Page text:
It is not everyday that the leading political discussion show in a country features a Formula 1 champion as a guest panelist.
On Thursday evening, Aston Martin racer Sebastian Vettel appeared on Question Time, a BBC political show broadcast since 1979, in which panelists (try to) answer questions posed by a studio audience comprising members of the public.
Vettel’s fellow panelists included the U.K.’s Attorney General Suella Braverman (also a Conservative Member of Parliament) and Labor MP Shabana Mahmood.
Vettel has previously expressed his environmental and societal concerns, largely within Formula 1 circles, most recently in Miami, where he wore a shirt highlighting the impact of rising sea levels in the flat coastal city. His appearance on Thursday allowed him to take his views to a different audience—and he was eloquent and insightful, despite explaining matters in his second (or maybe even third) language.
When asked by host Fiona Bruce whether participating in Formula 1 makes him a hypocrite on such issues, which prompted a couple of laughs from the audience, he said “It does, it does, and you’re right when you laugh—there’s questions I ask myself every day, and I’m not a saint.”
“There’s certain things in my control and certain things (that) are not. It is my passion to drive the car and I love it. When I get out of it, I am thinking ‘well is this something we should do’, travel the world, wasting resources.
“On the other hand we are entertaining people, and during COVID we were one of the first sports to restart. There’s things I do because I can do them better. Do I need to take the plane every time? No, not when I can take the car.”
Vettel regularly emphasized his belief that countries need to shift away from a dependency on fossil fuels, citing the recent Russian invasion of Ukraine and that “action should have been taken long ago,” particularly in his native Germany, to reduce its reliance on Russia.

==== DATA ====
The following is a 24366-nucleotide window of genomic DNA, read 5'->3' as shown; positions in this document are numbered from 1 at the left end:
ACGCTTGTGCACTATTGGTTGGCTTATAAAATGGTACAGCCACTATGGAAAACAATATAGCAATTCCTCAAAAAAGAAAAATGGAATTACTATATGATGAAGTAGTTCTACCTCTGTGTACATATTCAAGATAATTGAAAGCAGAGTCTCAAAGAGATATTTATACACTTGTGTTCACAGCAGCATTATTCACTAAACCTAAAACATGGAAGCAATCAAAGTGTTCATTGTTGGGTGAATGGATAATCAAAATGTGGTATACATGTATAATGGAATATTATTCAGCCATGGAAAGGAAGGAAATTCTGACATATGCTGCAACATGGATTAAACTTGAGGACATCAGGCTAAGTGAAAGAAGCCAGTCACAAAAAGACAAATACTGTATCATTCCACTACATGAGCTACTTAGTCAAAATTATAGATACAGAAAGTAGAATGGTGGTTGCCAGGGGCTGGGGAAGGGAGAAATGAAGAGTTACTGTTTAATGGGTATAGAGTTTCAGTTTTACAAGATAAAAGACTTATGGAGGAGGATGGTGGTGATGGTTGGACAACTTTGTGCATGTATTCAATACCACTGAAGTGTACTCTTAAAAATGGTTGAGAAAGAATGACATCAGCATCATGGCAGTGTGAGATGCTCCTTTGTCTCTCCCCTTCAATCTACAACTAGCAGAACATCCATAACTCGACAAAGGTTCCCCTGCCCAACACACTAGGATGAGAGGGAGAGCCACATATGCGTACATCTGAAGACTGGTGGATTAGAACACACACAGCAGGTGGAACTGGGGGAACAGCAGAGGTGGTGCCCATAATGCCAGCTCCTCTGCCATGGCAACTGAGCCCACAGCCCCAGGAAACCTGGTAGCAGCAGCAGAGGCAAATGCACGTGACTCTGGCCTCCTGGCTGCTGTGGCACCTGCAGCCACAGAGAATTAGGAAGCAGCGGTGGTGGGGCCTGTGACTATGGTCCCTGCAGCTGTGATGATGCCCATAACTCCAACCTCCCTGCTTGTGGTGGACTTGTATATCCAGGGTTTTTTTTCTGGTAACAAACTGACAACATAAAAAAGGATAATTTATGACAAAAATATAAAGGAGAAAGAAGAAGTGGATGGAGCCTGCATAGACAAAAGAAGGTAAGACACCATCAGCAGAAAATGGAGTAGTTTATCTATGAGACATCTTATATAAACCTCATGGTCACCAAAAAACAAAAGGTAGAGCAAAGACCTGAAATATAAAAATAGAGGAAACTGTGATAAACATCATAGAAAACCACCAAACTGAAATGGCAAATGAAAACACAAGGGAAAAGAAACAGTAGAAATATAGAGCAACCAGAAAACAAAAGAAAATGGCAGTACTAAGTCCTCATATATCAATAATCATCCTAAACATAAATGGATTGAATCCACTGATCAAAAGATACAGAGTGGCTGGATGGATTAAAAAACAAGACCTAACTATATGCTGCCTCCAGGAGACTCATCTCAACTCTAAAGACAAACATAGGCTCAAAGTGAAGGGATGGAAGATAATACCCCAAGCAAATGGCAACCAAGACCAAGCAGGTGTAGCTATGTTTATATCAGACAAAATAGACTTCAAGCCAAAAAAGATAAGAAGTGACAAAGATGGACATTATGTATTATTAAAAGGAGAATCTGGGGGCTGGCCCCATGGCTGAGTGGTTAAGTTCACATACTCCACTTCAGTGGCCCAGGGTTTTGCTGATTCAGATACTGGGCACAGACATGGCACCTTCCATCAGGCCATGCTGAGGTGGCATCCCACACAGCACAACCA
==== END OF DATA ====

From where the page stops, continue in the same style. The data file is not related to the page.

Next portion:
“In Britain, you have this gold mine you’re sitting on, which is wind, you can increase your energy supply with wind power, solar,” he said. “Austria has its Alps and water, they can pump it up and store it, take it back down.”
Vettel also boldly waded in to some leading issues quite specific to the United Kingdom, including Brexit and the spate of COVID-19 rule-breaking that went on within Downing Street during 2020 and 2021, dubbed Partygate. U.K. Prime Minister Boris Johnson was last month fined for breaking his own rules after attending a gathering in 2020, and several more incidents are still under investigation by the police.
And on the Partygate scandal, Vettel was significantly more rational than many politicians in the country.
“In the end, it is the Prime Minister who made the law and then breaks the law,” he said. “I am the father of three kids and if I try to explain to them something that is really important on how to behave and I do the exact opposite, what will they make of it? I am the least credible person in front of them then. We all do mistakes, we are all human, but there’s certain things that come with that office you can’t do.”